Olivier has only sent down 1044 balls in Test cricket, so he has to play another six or seven Tests before he gets into the official list of best strike rates in Test cricket, and at this early stage of his career it is possible that one or two big opposition innings could cause him to drop quite rapidly down the list … but right now he is the man in possession of the record, and that’s something to celebrate.
Duanne Olivier’s Test career strike rate progression
Time heals all statistics
A stat such as this can, of course, be somewhat fleeting. Some readers might claim that Olivier has benefited from bowling to weaker opposition, or on bowler-friendly wickets, but he bowled well against England in terms of strike rate, and against the ‘weaker’ Bangladesh side that was thrashed by the Proteas, Olivier didn’t ‘cash in’ against them, as the rest of the Proteas bowlers snapped up their wickets too quickly. If anything, the Bangladesh Tests hurt his strike rate somewhat!
Pakistan’s dynamic Mohammad Abbas recently slipped into the list after he sent down his 2000th ball in Test cricket during the recent Test series against Australia and New Zealand in the UAE, and he is now in the No 13 spot on the list. His strike rate actually dropped down to 40.10 at one point, putting him fifth on the list for a short while, but with the Proteas putting in good batting shifts at Newlands and part of the first innings at the Wanderers, Abbas’ strike rate has already dropped down to a wicket every 45.1 balls out of 100.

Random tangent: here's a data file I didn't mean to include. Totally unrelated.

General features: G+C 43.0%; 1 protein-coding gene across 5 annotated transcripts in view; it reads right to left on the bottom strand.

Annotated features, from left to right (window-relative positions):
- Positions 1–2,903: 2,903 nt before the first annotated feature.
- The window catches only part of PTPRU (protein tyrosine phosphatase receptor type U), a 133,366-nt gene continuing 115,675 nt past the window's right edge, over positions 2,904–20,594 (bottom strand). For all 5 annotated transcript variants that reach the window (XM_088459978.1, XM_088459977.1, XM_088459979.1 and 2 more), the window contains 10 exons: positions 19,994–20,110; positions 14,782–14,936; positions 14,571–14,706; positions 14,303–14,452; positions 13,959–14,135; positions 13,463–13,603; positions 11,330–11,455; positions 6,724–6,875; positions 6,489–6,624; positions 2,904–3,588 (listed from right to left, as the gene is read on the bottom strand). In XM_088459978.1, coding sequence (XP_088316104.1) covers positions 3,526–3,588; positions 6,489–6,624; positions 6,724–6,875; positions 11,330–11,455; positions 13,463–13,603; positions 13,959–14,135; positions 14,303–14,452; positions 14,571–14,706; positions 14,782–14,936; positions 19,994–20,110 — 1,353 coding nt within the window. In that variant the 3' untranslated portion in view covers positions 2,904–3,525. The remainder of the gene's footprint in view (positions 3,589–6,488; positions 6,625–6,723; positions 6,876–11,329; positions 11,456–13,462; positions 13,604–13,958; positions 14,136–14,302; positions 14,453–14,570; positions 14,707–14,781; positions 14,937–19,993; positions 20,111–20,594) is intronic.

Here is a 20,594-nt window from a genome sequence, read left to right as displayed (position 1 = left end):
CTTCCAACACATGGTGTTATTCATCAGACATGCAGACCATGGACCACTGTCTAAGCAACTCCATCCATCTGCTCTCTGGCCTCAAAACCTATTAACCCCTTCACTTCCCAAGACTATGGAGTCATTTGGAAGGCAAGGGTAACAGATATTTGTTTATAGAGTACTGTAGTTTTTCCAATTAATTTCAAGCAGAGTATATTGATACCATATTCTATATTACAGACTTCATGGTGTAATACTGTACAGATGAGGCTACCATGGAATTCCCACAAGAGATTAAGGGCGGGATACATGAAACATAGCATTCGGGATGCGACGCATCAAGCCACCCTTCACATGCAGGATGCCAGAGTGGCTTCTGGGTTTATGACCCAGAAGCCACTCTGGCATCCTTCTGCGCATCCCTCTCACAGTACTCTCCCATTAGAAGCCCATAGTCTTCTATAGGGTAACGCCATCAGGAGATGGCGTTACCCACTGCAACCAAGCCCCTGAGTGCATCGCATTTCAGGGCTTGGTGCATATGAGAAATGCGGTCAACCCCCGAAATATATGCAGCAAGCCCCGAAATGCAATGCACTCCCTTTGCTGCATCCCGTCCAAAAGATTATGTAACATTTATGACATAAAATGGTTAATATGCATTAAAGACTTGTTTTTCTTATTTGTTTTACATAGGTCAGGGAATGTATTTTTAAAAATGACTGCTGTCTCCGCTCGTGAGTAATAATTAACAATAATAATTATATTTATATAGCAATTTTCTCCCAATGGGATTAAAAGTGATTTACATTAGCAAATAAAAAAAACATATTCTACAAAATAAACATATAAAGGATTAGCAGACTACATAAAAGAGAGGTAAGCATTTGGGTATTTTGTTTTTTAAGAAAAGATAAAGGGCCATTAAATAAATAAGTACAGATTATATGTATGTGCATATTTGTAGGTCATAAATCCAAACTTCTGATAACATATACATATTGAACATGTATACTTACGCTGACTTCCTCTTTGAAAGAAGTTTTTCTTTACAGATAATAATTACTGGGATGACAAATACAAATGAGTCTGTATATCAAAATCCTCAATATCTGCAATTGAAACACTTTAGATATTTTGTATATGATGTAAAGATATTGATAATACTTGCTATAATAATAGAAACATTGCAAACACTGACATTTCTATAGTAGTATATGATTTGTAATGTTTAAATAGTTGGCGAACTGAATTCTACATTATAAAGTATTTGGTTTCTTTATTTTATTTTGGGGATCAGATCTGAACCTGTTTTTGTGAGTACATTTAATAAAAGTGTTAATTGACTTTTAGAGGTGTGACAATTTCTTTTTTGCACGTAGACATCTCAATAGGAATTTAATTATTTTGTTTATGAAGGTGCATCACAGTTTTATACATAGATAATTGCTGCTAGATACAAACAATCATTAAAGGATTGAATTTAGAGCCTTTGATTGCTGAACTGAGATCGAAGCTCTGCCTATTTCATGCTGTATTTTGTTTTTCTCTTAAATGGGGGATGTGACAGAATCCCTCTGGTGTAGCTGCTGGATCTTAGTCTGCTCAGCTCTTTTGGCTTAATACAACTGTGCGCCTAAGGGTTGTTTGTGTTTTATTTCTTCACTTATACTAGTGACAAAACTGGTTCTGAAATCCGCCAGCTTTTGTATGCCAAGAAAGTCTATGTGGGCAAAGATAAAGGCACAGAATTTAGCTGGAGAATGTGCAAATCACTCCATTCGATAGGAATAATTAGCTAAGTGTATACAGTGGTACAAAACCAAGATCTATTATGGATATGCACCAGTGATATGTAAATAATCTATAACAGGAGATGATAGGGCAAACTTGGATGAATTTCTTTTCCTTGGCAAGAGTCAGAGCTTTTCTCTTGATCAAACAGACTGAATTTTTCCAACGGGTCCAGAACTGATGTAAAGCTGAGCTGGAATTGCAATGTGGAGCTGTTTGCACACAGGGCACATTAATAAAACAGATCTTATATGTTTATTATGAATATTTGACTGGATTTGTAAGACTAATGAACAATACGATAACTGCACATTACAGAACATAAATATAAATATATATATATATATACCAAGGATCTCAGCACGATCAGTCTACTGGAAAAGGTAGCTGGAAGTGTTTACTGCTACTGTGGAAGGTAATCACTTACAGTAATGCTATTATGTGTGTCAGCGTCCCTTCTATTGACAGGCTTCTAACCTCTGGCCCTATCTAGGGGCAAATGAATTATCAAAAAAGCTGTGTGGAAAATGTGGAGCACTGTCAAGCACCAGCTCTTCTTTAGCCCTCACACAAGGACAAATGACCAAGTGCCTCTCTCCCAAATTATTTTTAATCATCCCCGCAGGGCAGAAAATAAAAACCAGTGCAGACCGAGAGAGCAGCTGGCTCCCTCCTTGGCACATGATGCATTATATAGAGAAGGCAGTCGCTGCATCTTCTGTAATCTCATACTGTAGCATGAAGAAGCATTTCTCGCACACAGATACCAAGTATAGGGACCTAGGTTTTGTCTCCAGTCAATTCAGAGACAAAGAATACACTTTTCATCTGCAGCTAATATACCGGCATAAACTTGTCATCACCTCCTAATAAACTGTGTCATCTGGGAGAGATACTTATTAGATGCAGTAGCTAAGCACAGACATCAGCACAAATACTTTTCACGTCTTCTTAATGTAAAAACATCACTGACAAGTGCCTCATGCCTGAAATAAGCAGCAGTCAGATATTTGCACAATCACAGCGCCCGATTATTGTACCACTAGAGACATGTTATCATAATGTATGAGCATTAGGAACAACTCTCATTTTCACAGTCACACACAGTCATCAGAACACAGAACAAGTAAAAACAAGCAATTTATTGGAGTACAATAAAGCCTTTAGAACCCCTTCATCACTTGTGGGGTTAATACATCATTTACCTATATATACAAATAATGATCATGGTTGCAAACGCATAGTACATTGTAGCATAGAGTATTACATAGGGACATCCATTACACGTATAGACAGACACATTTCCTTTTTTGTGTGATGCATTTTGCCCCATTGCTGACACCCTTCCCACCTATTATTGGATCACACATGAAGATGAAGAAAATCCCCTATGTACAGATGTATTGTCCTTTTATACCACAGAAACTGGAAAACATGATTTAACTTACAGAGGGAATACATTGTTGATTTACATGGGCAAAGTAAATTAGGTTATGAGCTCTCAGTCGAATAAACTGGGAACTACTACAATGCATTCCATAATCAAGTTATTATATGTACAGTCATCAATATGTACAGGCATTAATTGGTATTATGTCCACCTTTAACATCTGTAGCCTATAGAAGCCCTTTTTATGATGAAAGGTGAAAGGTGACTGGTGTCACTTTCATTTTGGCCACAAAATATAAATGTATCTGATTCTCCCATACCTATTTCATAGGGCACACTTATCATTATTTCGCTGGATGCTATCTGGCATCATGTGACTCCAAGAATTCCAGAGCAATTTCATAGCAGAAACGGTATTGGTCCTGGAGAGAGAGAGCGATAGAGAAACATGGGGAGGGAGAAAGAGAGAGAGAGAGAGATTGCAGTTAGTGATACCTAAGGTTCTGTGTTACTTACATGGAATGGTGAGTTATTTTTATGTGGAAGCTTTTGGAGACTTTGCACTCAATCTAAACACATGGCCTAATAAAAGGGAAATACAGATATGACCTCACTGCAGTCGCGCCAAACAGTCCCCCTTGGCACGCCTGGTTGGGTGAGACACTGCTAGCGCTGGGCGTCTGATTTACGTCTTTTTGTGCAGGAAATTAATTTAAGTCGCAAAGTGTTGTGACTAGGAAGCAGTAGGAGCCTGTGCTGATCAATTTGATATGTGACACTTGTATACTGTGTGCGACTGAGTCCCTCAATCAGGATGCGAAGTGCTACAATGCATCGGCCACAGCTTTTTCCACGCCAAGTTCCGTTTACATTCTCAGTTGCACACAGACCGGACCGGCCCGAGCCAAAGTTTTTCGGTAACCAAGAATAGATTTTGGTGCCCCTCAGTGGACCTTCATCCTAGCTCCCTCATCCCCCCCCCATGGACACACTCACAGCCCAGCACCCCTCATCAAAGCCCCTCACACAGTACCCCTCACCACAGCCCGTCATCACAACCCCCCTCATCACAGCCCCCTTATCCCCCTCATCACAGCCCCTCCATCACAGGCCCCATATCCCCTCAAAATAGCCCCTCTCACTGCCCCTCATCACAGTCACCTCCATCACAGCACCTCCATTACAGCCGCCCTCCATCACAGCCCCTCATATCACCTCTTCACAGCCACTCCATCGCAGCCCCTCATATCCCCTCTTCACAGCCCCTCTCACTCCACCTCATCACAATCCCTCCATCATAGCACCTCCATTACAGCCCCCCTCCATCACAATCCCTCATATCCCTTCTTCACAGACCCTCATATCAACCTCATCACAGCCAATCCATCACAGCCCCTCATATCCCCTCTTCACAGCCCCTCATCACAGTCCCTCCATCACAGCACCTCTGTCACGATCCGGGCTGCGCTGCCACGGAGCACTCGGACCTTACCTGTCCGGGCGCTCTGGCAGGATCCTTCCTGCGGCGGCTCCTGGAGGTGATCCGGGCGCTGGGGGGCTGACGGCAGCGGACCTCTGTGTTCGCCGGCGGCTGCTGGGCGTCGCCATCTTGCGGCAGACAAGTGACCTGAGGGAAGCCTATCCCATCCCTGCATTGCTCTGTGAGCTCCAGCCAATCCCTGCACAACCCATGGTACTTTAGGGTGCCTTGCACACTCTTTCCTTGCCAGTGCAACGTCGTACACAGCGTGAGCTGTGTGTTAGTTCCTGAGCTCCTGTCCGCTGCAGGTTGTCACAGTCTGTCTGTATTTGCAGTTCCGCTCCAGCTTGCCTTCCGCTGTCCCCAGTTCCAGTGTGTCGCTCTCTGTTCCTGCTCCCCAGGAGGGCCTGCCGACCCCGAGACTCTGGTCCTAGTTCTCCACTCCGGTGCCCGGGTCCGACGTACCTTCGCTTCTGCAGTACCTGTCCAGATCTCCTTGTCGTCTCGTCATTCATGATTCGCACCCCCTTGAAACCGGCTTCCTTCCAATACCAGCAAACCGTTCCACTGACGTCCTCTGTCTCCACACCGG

At this stage of Abbas and Olivier’s Test careers their strike rates can rise and fall dramatically from one Test to another, but right now at this moment, I think it’s a pretty special place for Olivier to be in – and a wonderful space for the Proteas. So let’s soak up the good news and embrace the wonder of his achievement.
After all, for the Proteas to reclaim top spot in the Test rankings (and to claim the ultimate white ball crown at Lord’s later this year) we don’t just need them to be scoring runs and taking wickets, we also need them to believe in themselves as the champions of the world. For that to happen, it will be a huge boost if the might of the South African public are right behind them – and for us to believe in them, we need to recognise and celebrate these moments when our champions rise to the top.
Arise, Sir Duanne … but keep on bending your back, bru!
Photo: Gareth Copley/Getty Images
FOR THE RECORD
Shane Bond’s Test wickets